I’ve argued for a number of years that individual sovereignty is a capacity that flows from God. Sovereignty is primarily a spiritual, rather than political, concept. We are each “sovereign” because—according to the “Declaration of Independence”—we are each endowed by our Creator with certain, God-given, unalienable Rights.
I’m not alleging that the following comments are correct or even consistent. I’m only saying that they cross my mind as interesting questions or possibilities.
Luke 23:1-2 “And the whole multitude of them arose, and led him unto Pilate. And they began to accuse him, saying, We found this fellow perverting the nation, and forbidding to give tribute to Caesar, saying that he himself is Christ a King.”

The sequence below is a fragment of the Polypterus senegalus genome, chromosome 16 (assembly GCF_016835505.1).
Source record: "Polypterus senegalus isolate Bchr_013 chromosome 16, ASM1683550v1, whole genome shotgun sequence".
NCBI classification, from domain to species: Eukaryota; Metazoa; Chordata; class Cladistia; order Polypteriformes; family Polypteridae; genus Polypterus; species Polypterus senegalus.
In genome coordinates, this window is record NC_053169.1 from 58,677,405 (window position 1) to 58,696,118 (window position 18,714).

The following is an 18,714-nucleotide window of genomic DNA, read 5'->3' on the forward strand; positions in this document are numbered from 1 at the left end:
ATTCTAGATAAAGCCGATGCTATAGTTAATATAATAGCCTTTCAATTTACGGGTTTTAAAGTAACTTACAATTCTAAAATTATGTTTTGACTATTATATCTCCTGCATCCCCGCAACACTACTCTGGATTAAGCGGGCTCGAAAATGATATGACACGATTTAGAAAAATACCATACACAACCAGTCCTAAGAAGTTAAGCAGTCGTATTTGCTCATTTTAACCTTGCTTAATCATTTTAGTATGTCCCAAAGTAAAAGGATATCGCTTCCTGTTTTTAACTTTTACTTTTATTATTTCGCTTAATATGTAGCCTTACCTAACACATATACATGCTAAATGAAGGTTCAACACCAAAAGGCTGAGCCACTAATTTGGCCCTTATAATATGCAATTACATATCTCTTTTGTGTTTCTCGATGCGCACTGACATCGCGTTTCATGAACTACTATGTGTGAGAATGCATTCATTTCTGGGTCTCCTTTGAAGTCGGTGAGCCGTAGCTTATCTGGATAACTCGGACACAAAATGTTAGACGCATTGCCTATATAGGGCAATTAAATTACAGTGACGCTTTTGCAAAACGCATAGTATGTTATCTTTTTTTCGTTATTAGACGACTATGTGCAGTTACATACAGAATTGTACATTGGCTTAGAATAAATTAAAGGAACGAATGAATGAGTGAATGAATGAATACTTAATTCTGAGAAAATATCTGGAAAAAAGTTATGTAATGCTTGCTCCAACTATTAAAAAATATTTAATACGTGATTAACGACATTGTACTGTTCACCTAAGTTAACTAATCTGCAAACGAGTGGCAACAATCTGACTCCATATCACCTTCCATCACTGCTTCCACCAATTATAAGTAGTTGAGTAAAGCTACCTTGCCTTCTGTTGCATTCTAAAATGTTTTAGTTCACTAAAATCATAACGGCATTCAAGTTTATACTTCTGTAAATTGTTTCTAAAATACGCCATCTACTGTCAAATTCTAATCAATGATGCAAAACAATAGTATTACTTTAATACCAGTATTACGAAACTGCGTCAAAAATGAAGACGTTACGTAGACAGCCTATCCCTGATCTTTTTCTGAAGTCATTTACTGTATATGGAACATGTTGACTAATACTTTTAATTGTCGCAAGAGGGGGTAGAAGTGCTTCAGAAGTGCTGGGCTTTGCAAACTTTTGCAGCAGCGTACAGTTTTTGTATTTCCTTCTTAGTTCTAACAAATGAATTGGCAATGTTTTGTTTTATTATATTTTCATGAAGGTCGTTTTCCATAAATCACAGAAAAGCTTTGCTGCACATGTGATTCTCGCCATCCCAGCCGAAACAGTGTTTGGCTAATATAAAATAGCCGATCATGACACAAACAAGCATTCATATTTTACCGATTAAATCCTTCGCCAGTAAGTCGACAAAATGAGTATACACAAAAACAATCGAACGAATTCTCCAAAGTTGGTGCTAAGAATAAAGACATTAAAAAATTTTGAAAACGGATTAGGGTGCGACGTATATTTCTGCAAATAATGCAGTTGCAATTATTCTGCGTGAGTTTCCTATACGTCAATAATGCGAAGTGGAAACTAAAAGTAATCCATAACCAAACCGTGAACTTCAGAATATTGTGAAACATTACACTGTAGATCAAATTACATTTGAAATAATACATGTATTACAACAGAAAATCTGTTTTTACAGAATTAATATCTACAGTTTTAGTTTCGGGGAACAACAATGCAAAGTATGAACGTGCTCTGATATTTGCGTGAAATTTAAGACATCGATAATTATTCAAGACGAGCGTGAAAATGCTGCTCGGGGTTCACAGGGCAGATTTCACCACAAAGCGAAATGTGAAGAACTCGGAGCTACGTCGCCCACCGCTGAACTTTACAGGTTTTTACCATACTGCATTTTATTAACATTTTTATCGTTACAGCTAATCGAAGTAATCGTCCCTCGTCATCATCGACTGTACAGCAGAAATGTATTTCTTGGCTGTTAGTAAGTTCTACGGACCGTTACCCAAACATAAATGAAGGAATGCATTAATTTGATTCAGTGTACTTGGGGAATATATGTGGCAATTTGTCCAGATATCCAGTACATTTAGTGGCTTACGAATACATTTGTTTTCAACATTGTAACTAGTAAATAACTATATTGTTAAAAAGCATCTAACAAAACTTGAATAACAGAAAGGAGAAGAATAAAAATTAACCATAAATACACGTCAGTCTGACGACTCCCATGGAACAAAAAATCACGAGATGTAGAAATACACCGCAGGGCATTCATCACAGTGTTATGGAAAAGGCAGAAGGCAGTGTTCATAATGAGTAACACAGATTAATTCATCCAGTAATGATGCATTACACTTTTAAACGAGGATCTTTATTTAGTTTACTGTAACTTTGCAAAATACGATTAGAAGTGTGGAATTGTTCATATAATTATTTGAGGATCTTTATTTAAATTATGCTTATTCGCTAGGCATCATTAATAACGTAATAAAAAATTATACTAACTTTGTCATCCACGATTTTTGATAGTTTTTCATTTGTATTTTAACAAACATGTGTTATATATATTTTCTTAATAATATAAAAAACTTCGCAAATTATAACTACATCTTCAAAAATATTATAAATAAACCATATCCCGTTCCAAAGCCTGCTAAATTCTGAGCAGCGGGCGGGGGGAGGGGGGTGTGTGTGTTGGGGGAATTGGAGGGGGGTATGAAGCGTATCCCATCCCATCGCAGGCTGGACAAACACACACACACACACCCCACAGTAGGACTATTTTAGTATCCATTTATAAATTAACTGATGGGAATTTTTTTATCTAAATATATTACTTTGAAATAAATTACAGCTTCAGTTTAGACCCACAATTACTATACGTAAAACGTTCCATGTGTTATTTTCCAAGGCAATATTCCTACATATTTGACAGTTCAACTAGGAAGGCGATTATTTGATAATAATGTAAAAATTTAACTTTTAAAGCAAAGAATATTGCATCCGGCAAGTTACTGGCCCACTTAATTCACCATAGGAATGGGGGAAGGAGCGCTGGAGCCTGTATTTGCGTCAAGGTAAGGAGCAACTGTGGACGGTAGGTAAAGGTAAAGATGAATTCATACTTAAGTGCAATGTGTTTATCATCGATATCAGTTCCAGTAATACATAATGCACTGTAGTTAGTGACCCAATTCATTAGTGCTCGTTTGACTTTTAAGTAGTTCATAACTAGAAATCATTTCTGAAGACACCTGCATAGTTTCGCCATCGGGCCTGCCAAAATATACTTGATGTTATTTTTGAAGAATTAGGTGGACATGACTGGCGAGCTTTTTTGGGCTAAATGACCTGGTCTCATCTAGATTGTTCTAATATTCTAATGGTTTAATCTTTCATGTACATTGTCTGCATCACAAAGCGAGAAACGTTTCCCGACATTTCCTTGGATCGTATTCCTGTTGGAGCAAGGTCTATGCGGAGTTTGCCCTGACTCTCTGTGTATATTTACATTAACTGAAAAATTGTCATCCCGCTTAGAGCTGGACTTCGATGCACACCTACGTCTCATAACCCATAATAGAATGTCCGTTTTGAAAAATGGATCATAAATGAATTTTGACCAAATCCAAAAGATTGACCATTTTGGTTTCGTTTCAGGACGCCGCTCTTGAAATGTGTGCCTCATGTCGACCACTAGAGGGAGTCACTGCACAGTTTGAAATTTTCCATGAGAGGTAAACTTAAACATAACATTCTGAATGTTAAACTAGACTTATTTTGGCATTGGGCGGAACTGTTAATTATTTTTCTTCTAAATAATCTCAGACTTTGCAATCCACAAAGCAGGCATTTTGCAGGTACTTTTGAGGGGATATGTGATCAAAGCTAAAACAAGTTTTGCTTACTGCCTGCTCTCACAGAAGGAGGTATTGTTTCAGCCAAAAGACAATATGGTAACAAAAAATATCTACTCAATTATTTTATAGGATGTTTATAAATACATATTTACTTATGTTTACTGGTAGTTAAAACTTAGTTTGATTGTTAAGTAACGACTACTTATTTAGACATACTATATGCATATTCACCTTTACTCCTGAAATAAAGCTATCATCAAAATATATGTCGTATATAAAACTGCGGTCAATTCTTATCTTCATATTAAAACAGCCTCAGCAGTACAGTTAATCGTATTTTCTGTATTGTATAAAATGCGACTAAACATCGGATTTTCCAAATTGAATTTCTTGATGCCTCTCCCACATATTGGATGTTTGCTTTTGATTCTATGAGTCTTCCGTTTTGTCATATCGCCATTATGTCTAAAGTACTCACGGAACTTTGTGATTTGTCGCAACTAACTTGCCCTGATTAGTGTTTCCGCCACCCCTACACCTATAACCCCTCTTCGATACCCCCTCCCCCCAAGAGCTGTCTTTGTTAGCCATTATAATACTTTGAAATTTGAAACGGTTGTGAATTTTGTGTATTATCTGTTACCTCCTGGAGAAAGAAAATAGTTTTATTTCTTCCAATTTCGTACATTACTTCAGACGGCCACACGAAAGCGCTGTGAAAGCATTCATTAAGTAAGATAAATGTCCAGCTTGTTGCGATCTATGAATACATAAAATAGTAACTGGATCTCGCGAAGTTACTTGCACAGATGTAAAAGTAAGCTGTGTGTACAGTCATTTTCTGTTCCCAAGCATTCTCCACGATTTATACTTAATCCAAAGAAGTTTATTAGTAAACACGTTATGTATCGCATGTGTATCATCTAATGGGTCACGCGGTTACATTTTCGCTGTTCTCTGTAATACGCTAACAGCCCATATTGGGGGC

Note that “a” is an indefinite article. It signifies one of many who are otherwise similar or even identical.
According to the King James version of the Bible, the multitude accused the Messiah of claiming to be “a King,” that is to say, “a sovereign”—one of several, perhaps many, but not the only “King”/sovereign.
Luke 23:3 “And Pilate asked him, saying, Art thou the King of the Jews? And he answered him and said, Thou sayest it.”
Note that “the” is a definite article used to describe one who is in some way unique. He is “the” one and only. There is no other of the same classification.
Again, note that according to the KJV, unlike the Messiah’s accusers, Pilate did not ask the Messiah if he was “a King” or ”a sovereign”—meaning one “king” out of several “kings”/”sovereigns”.
Instead, the judge Pilate asked if the Messiah claimed to be “the” (singular, definite, one and only) “King of the Jews”.
In modern courts, if the Messiah denied having said that he was “the King of the Jews,” he might’ve created a controversy with the accusers and/or the judge and thereby given the court subject matter. Today, such denial and resulting controversy might’ve been achieved by a defendant simply declaring himself to be “not guilty” of the allegations against him.